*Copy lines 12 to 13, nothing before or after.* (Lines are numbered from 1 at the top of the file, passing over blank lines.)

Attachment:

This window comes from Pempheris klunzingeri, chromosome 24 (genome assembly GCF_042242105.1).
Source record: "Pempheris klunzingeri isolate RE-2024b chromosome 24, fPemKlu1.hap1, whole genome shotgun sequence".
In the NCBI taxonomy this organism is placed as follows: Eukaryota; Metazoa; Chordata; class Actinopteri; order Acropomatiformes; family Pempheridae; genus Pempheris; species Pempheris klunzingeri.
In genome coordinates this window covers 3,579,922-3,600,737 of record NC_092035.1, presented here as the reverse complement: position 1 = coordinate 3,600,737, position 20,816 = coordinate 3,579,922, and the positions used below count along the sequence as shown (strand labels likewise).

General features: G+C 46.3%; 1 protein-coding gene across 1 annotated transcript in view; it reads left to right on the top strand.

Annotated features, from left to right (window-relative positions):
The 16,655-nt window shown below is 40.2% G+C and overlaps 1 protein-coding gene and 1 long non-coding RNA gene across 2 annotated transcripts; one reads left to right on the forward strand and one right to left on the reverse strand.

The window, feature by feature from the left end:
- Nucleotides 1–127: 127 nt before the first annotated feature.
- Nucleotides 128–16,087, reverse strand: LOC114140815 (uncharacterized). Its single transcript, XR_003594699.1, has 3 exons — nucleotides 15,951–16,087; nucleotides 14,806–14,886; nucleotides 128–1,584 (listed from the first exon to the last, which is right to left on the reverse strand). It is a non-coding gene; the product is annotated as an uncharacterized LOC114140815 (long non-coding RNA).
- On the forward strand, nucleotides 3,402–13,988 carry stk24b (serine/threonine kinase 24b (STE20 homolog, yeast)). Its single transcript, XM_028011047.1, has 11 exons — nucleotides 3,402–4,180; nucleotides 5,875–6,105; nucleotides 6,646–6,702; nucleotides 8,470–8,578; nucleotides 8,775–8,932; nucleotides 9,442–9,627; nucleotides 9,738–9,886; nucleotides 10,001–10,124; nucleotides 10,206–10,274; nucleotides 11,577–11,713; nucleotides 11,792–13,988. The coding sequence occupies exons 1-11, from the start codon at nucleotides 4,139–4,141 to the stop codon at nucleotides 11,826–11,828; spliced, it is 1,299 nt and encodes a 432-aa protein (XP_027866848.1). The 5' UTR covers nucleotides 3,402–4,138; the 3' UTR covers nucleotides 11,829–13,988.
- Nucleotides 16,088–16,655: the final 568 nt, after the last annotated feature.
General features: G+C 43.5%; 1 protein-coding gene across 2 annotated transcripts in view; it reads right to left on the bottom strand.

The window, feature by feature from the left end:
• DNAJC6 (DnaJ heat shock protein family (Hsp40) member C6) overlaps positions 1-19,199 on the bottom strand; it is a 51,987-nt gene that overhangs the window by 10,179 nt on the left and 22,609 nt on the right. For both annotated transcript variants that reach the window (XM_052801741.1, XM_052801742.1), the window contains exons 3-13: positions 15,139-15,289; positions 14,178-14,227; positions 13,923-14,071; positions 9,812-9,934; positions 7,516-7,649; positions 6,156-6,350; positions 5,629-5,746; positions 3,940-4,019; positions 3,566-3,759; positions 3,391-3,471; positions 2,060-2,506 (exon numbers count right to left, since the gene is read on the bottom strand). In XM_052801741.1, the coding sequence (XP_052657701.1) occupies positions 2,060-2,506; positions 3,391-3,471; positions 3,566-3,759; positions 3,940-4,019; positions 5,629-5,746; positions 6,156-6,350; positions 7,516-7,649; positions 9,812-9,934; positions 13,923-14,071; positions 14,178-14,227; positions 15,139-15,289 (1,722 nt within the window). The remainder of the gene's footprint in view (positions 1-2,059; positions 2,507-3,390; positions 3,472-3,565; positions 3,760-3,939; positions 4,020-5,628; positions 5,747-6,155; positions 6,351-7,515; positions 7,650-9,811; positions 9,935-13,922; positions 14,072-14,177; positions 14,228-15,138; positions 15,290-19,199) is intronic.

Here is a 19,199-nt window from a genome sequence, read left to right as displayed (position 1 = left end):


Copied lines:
- Nucleotides 16,088–16,655: the final 568 nt, after the last annotated feature.
General features: G+C 43.5%; 1 protein-coding gene across 2 annotated transcripts in view; it reads right to left on the bottom strand.